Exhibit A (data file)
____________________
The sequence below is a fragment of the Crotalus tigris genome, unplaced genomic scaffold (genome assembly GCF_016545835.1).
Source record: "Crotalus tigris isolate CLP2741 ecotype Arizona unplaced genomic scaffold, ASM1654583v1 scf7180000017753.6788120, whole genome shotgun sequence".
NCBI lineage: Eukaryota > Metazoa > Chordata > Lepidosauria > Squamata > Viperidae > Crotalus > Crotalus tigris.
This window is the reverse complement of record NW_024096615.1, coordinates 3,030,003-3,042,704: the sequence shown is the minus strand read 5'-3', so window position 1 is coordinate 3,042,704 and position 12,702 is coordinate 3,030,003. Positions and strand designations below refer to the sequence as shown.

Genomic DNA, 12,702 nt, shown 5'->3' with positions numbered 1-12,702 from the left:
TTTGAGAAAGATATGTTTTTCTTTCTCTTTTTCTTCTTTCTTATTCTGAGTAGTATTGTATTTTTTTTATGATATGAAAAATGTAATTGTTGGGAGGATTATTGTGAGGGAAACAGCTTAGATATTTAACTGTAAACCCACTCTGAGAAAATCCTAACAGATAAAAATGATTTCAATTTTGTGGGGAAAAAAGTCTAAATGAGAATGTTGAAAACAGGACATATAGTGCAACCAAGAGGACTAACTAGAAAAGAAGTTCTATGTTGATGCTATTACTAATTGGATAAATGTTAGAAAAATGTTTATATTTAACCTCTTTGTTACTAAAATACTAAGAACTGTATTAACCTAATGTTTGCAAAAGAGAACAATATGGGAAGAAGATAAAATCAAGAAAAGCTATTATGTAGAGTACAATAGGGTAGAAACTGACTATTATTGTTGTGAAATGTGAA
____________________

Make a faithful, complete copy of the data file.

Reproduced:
The sequence below is a fragment of the Crotalus tigris genome, unplaced genomic scaffold (genome assembly GCF_016545835.1).
Source record: "Crotalus tigris isolate CLP2741 ecotype Arizona unplaced genomic scaffold, ASM1654583v1 scf7180000017753.6788120, whole genome shotgun sequence".
NCBI lineage: Eukaryota > Metazoa > Chordata > Lepidosauria > Squamata > Viperidae > Crotalus > Crotalus tigris.
This window is the reverse complement of record NW_024096615.1, coordinates 3,030,003-3,042,704: the sequence shown is the minus strand read 5'-3', so window position 1 is coordinate 3,042,704 and position 12,702 is coordinate 3,030,003. Positions and strand designations below refer to the sequence as shown.

Genomic DNA, 12,702 nt, shown 5'->3' with positions numbered 1-12,702 from the left:
TTTGAGAAAGATATGTTTTTCTTTCTCTTTTTCTTCTTTCTTATTCTGAGTAGTATTGTATTTTTTTTATGATATGAAAAATGTAATTGTTGGGAGGATTATTGTGAGGGAAACAGCTTAGATATTTAACTGTAAACCCACTCTGAGAAAATCCTAACAGATAAAAATGATTTCAATTTTGTGGGGAAAAAAGTCTAAATGAGAATGTTGAAAACAGGACATATAGTGCAACCAAGAGGACTAACTAGAAAAGAAGTTCTATGTTGATGCTATTACTAATTGGATAAATGTTAGAAAAATGTTTATATTTAACCTCTTTGTTACTAAAATACTAAGAACTGTATTAACCTAATGTTTGCAAAAGAGAACAATATGGGAAGAAGATAAAATCAAGAAAAGCTATTATGTAGAGTACAATAGGGTAGAAACTGACTATTATTGTTGTGAAATGTGAA